“We tried to run the day before yesterday,” says 28-year-old Ammar Hazzim outside a refugee camp Sunday near Mosul. “But Islamic State militants executed 21 people that day for fleeing, including women.”
“Today, we decided we had to go,” Hazzim adds.
The past month in his neighborhood, New Mosul, he says has been a barrage of violence, including an airstrike that killed his brother and his three children 40 days ago.
Hazzim’s family and several others also describe a round of airstrikes about 10 days ago authorities say may have killed more than 100 people and prompted the U.S.-led coalition to launch an investigation into civilian deaths.
On Sunday, journalists were banned from New Mosul for the second day. But like other families fleeing western Mosul this week, Ammar’s family says that bombing is one of many airstrikes, car bombings, executions and suicide attacks that has turned New Mosul, or Mosul Jadida, and surrounding areas into a disaster zone.
“The militants gather families into small areas,” adds his brother, Lazem Hazzim, a father of three. “The families hide in the basements and the airplanes don’t see them. They are hidden.”
“In western Mosul, there is no place to strike without hitting families,” says Ammar.
Horrors as they run
Those able to run from New Mosul and nearby areas describe seeing entire blocks flattened and bodies of civilians scattered on the ground.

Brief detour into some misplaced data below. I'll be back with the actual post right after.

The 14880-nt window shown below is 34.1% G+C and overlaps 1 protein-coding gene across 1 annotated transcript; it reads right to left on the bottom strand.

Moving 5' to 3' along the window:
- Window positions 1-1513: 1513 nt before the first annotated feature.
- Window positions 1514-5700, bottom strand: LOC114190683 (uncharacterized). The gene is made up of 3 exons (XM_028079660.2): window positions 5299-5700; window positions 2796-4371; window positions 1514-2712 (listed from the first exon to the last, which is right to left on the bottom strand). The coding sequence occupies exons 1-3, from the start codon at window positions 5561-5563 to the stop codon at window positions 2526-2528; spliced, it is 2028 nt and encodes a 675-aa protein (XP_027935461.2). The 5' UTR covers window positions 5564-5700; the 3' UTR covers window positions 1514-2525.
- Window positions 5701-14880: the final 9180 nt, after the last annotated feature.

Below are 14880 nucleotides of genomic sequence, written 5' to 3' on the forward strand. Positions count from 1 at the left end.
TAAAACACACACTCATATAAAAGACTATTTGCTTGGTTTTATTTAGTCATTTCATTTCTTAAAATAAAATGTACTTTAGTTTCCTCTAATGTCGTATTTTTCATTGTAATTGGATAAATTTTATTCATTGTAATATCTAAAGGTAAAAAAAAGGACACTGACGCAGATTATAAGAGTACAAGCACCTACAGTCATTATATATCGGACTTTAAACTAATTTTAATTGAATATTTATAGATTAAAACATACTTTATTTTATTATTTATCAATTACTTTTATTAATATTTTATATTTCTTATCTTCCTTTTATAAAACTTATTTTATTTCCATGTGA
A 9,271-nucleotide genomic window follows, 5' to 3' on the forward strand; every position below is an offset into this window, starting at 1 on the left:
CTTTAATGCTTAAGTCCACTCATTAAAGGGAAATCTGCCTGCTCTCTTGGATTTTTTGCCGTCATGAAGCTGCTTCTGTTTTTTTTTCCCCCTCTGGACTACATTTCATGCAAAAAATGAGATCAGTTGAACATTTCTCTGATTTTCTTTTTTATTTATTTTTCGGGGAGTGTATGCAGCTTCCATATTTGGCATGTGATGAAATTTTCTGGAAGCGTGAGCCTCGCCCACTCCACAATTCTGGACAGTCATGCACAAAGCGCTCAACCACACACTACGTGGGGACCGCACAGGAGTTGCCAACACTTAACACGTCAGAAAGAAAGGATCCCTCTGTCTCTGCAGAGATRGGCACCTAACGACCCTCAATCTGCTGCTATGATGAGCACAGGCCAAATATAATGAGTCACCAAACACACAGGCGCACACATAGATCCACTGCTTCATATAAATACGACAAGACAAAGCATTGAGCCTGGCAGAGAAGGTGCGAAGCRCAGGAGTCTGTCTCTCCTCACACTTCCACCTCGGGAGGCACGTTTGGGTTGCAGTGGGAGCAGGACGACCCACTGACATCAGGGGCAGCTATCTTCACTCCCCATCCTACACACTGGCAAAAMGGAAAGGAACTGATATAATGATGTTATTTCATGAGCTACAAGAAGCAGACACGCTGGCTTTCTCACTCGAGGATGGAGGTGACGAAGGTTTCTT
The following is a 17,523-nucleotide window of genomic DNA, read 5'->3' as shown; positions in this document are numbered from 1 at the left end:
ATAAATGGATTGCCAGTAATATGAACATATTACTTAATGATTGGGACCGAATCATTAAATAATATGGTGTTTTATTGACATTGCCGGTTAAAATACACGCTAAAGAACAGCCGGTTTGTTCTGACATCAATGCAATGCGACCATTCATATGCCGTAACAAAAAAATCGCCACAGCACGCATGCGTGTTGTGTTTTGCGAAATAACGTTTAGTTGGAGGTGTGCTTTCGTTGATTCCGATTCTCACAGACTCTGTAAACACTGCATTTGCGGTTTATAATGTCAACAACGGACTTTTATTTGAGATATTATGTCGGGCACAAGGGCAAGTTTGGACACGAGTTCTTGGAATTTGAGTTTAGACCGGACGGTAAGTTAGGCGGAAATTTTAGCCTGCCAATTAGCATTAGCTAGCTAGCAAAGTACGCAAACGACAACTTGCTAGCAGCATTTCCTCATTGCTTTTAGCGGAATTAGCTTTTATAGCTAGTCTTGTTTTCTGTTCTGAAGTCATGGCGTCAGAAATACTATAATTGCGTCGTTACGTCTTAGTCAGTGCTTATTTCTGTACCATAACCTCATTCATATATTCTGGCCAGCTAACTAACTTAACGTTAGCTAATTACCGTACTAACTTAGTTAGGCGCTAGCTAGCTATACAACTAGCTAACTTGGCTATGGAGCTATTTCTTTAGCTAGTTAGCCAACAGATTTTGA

On Saturday in another area of Mosul, soldiers show cell phone video of them helping families escape, pointing out two primly dressed little girls.
In the next clip, their small bodies lie on the dirt road, shot by sniper fire.
Across a dirt road outside the camp, Haifa Hamid, a grandmother of eight, waits for a government bus to take them someplace safe -- in her case, a relative’s home. Her neighbors, a family of 26, were killed when their house collapsed on them, but it wasn’t the dramatic airstrike coalition forces are investigating
“Militants are fighting from our rooftops,” she says, sitting in the dirt with her children and grandchildren. “But they also have smashed holes in the walls of neighboring houses, so they can shoot from the rooftops and be in a different house before an airstrike hits.”
Darker times to come
In recent weeks, as Iraqi forces come closer to re-taking Mosul, many people have been forced to move back with IS militants, serving as “human shields.”
Densely populated areas now on the frontlines behind IS are becoming more crowded and the civilian death toll is unknown. But it is hard to find anyone among the refugees who hasn’t buried their dead in gardens recently.
Other bodies, says Mahmoud, 30, remain in the rubble as local authorities slowly dig them out. Some families are still believed to be alive, underground.
But for those that cannot get away, IS-forced moves appear to be strategic, says Hamid, the grandmother. Many families are ordered to go to a specific part of Mosul that Iraqi forces believe to be the heart of IS’s “true” believers in Iraq.
“I don’t know what they are planning,” says Hamid. “But everyone is afraid there is something in that.”
Hamid’s four brothers all live in the area, and she says civilians are as terrified of the “liberation” as they are of IS.
“With so many civilians dying in New Mosul, what will be their strategy there?" she asks. "They think it’s the home of IS.”